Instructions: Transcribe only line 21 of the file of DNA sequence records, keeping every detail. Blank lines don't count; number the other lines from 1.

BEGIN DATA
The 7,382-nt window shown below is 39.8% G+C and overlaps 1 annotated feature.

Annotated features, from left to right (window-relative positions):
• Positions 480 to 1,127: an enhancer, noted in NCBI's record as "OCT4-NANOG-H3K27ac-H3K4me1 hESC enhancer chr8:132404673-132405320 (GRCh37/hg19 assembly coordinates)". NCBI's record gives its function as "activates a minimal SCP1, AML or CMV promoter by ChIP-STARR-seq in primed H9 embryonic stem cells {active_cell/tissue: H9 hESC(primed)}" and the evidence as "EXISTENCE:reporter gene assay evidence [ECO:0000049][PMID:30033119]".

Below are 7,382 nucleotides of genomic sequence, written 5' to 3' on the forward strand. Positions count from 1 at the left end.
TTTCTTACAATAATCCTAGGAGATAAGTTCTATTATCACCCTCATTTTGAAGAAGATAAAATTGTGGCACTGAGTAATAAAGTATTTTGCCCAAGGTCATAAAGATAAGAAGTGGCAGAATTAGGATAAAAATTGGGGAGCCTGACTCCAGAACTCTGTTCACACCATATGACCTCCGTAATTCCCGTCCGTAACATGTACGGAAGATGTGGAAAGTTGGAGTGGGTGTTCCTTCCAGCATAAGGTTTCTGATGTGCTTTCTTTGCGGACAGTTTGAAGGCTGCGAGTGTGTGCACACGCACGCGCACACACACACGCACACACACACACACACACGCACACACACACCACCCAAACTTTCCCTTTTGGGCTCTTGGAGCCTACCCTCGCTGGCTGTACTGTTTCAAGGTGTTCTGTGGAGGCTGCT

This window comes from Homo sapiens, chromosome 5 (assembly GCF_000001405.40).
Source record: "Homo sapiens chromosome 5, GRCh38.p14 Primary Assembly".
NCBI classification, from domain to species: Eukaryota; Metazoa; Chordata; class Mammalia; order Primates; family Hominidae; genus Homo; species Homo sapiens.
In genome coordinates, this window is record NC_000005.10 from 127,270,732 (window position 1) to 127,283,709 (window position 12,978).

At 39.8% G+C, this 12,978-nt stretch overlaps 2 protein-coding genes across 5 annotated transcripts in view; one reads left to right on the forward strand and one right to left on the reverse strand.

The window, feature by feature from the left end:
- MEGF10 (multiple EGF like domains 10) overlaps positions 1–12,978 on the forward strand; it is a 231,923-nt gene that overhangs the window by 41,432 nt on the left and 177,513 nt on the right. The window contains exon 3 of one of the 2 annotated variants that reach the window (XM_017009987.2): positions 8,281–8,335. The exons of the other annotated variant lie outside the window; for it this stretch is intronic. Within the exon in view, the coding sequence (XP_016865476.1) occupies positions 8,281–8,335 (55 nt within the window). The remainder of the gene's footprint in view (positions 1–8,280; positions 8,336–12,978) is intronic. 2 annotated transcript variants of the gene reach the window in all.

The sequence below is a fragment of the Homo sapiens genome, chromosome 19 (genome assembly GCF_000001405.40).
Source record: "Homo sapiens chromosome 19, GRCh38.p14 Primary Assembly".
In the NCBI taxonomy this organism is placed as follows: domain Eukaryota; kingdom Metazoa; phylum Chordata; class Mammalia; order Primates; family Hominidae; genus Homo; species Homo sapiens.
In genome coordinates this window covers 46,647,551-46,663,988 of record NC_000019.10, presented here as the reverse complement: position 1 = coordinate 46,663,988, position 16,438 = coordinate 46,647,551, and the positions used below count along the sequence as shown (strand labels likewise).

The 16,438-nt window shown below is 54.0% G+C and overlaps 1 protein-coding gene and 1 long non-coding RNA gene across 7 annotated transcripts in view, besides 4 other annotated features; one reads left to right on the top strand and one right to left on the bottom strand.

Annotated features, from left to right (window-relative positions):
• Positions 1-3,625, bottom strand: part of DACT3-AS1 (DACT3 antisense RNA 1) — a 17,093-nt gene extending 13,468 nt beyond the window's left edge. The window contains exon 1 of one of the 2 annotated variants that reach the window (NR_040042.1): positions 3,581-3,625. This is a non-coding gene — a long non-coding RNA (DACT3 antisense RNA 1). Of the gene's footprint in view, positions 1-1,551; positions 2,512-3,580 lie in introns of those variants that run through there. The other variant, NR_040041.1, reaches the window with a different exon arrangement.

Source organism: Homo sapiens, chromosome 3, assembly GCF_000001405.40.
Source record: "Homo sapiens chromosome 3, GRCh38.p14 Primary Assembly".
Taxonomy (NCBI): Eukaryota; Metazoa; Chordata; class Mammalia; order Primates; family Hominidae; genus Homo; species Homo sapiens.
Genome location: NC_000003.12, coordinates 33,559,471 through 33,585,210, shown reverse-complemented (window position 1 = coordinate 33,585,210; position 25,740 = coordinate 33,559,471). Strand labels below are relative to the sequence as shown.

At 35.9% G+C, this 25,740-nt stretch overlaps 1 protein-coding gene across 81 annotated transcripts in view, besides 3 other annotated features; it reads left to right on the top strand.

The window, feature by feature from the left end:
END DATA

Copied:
Source record: "Homo sapiens chromosome 3, GRCh38.p14 Primary Assembly".